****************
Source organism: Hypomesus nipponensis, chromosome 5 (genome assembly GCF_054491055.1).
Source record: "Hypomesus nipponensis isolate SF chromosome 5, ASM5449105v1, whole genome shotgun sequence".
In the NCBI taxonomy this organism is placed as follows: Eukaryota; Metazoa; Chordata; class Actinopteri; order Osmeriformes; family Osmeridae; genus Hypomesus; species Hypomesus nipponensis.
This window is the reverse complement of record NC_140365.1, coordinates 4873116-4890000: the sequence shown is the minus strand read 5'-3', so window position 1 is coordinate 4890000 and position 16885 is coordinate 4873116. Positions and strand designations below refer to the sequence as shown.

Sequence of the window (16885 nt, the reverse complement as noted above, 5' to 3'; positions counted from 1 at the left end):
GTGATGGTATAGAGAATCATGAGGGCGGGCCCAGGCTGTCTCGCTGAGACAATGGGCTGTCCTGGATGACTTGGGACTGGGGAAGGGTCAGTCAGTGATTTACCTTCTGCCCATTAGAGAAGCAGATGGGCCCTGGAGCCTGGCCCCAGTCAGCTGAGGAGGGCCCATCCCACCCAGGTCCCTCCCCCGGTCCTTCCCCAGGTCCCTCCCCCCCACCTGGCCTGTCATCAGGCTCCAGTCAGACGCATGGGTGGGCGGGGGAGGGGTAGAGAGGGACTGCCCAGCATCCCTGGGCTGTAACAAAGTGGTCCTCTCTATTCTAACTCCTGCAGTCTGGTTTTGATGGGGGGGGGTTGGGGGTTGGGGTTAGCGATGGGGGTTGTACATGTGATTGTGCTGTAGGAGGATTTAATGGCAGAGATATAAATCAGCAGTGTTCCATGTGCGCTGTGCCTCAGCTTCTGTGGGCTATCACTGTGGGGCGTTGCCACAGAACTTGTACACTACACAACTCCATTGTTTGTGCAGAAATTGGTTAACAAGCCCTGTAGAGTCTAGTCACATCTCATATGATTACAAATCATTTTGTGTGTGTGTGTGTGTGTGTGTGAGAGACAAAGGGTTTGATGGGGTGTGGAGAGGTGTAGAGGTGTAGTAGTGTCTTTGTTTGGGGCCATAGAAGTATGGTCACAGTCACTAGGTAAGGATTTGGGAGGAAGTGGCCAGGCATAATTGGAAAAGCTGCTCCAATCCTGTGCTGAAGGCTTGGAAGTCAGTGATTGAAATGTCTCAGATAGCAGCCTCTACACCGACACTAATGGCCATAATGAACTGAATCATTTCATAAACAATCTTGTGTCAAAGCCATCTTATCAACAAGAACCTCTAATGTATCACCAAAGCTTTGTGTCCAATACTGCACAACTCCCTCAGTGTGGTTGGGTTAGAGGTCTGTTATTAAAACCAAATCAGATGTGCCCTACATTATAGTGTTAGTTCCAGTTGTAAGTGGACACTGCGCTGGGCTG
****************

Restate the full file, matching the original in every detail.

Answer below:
Source organism: Hypomesus nipponensis, chromosome 5 (genome assembly GCF_054491055.1).
Source record: "Hypomesus nipponensis isolate SF chromosome 5, ASM5449105v1, whole genome shotgun sequence".
In the NCBI taxonomy this organism is placed as follows: Eukaryota; Metazoa; Chordata; class Actinopteri; order Osmeriformes; family Osmeridae; genus Hypomesus; species Hypomesus nipponensis.
This window is the reverse complement of record NC_140365.1, coordinates 4873116-4890000: the sequence shown is the minus strand read 5'-3', so window position 1 is coordinate 4890000 and position 16885 is coordinate 4873116. Positions and strand designations below refer to the sequence as shown.

Sequence of the window (16885 nt, the reverse complement as noted above, 5' to 3'; positions counted from 1 at the left end):
GTGATGGTATAGAGAATCATGAGGGCGGGCCCAGGCTGTCTCGCTGAGACAATGGGCTGTCCTGGATGACTTGGGACTGGGGAAGGGTCAGTCAGTGATTTACCTTCTGCCCATTAGAGAAGCAGATGGGCCCTGGAGCCTGGCCCCAGTCAGCTGAGGAGGGCCCATCCCACCCAGGTCCCTCCCCCGGTCCTTCCCCAGGTCCCTCCCCCCCACCTGGCCTGTCATCAGGCTCCAGTCAGACGCATGGGTGGGCGGGGGAGGGGTAGAGAGGGACTGCCCAGCATCCCTGGGCTGTAACAAAGTGGTCCTCTCTATTCTAACTCCTGCAGTCTGGTTTTGATGGGGGGGGGTTGGGGGTTGGGGTTAGCGATGGGGGTTGTACATGTGATTGTGCTGTAGGAGGATTTAATGGCAGAGATATAAATCAGCAGTGTTCCATGTGCGCTGTGCCTCAGCTTCTGTGGGCTATCACTGTGGGGCGTTGCCACAGAACTTGTACACTACACAACTCCATTGTTTGTGCAGAAATTGGTTAACAAGCCCTGTAGAGTCTAGTCACATCTCATATGATTACAAATCATTTTGTGTGTGTGTGTGTGTGTGTGTGAGAGACAAAGGGTTTGATGGGGTGTGGAGAGGTGTAGAGGTGTAGTAGTGTCTTTGTTTGGGGCCATAGAAGTATGGTCACAGTCACTAGGTAAGGATTTGGGAGGAAGTGGCCAGGCATAATTGGAAAAGCTGCTCCAATCCTGTGCTGAAGGCTTGGAAGTCAGTGATTGAAATGTCTCAGATAGCAGCCTCTACACCGACACTAATGGCCATAATGAACTGAATCATTTCATAAACAATCTTGTGTCAAAGCCATCTTATCAACAAGAACCTCTAATGTATCACCAAAGCTTTGTGTCCAATACTGCACAACTCCCTCAGTGTGGTTGGGTTAGAGGTCTGTTATTAAAACCAAATCAGATGTGCCCTACATTATAGTGTTAGTTCCAGTTGTAAGTGGACACTGCGCTGGGCTG